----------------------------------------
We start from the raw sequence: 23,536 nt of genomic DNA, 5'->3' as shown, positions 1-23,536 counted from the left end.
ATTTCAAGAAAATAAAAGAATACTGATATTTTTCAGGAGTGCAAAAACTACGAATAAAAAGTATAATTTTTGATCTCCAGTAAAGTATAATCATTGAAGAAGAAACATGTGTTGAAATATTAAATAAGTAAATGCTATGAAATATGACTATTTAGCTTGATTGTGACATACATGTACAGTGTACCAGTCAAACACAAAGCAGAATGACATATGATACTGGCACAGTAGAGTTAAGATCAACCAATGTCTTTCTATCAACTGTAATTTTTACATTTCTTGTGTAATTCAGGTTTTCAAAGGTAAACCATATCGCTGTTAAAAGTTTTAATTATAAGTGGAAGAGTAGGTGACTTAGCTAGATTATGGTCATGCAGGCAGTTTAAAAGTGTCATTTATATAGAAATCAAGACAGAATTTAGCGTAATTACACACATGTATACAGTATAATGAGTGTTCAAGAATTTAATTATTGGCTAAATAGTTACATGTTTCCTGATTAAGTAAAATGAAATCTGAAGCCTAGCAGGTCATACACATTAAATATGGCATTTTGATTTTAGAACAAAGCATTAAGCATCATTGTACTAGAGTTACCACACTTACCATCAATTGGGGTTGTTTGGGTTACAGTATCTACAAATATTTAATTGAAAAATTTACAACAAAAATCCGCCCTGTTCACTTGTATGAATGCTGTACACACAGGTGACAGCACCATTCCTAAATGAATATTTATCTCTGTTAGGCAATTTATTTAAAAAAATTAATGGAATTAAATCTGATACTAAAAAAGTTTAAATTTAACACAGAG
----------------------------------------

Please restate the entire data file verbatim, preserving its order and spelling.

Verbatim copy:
We start from the raw sequence: 23,536 nt of genomic DNA, 5'->3' as shown, positions 1-23,536 counted from the left end.
ATTTCAAGAAAATAAAAGAATACTGATATTTTTCAGGAGTGCAAAAACTACGAATAAAAAGTATAATTTTTGATCTCCAGTAAAGTATAATCATTGAAGAAGAAACATGTGTTGAAATATTAAATAAGTAAATGCTATGAAATATGACTATTTAGCTTGATTGTGACATACATGTACAGTGTACCAGTCAAACACAAAGCAGAATGACATATGATACTGGCACAGTAGAGTTAAGATCAACCAATGTCTTTCTATCAACTGTAATTTTTACATTTCTTGTGTAATTCAGGTTTTCAAAGGTAAACCATATCGCTGTTAAAAGTTTTAATTATAAGTGGAAGAGTAGGTGACTTAGCTAGATTATGGTCATGCAGGCAGTTTAAAAGTGTCATTTATATAGAAATCAAGACAGAATTTAGCGTAATTACACACATGTATACAGTATAATGAGTGTTCAAGAATTTAATTATTGGCTAAATAGTTACATGTTTCCTGATTAAGTAAAATGAAATCTGAAGCCTAGCAGGTCATACACATTAAATATGGCATTTTGATTTTAGAACAAAGCATTAAGCATCATTGTACTAGAGTTACCACACTTACCATCAATTGGGGTTGTTTGGGTTACAGTATCTACAAATATTTAATTGAAAAATTTACAACAAAAATCCGCCCTGTTCACTTGTATGAATGCTGTACACACAGGTGACAGCACCATTCCTAAATGAATATTTATCTCTGTTAGGCAATTTATTTAAAAAAATTAATGGAATTAAATCTGATACTAAAAAAGTTTAAATTTAACACAGAG